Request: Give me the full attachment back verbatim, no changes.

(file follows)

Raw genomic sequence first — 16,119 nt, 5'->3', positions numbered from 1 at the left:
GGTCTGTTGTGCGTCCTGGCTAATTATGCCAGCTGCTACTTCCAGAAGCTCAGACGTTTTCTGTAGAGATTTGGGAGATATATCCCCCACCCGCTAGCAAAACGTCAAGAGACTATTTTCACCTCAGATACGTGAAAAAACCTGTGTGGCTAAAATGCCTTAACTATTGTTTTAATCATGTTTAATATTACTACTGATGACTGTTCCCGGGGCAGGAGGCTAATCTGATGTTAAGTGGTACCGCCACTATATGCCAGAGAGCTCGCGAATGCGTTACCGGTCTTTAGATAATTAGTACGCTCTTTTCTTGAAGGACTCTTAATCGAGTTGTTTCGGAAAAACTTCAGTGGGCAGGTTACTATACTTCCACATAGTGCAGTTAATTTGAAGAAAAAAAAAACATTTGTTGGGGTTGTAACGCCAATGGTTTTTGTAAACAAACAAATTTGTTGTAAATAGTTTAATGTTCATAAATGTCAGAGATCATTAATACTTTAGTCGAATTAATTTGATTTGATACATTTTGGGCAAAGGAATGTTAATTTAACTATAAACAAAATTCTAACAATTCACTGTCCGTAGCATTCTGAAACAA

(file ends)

Raw genomic sequence first — 16,119 nt, 5'->3', positions numbered from 1 at the left:
GGTCTGTTGTGCGTCCTGGCTAATTATGCCAGCTGCTACTTCCAGAAGCTCAGACGTTTTCTGTAGAGATTTGGGAGATATATCCCCCACCCGCTAGCAAAACGTCAAGAGACTATTTTCACCTCAGATACGTGAAAAAACCTGTGTGGCTAAAATGCCTTAACTATTGTTTTAATCATGTTTAATATTACTACTGATGACTGTTCCCGGGGCAGGAGGCTAATCTGATGTTAAGTGGTACCGCCACTATATGCCAGAGAGCTCGCGAATGCGTTACCGGTCTTTAGATAATTAGTACGCTCTTTTCTTGAAGGACTCTTAATCGAGTTGTTTCGGAAAAACTTCAGTGGGCAGGTTACTATACTTCCACATAGTGCAGTTAATTTGAAGAAAAAAAAAACATTTGTTGGGGTTGTAACGCCAATGGTTTTTGTAAACAAACAAATTTGTTGTAAATAGTTTAATGTTCATAAATGTCAGAGATCATTAATACTTTAGTCGAATTAATTTGATTTGATACATTTTGGGCAAAGGAATGTTAATTTAACTATAAACAAAATTCTAACAATTCACTGTCCGTAGCATTCTGAAACAA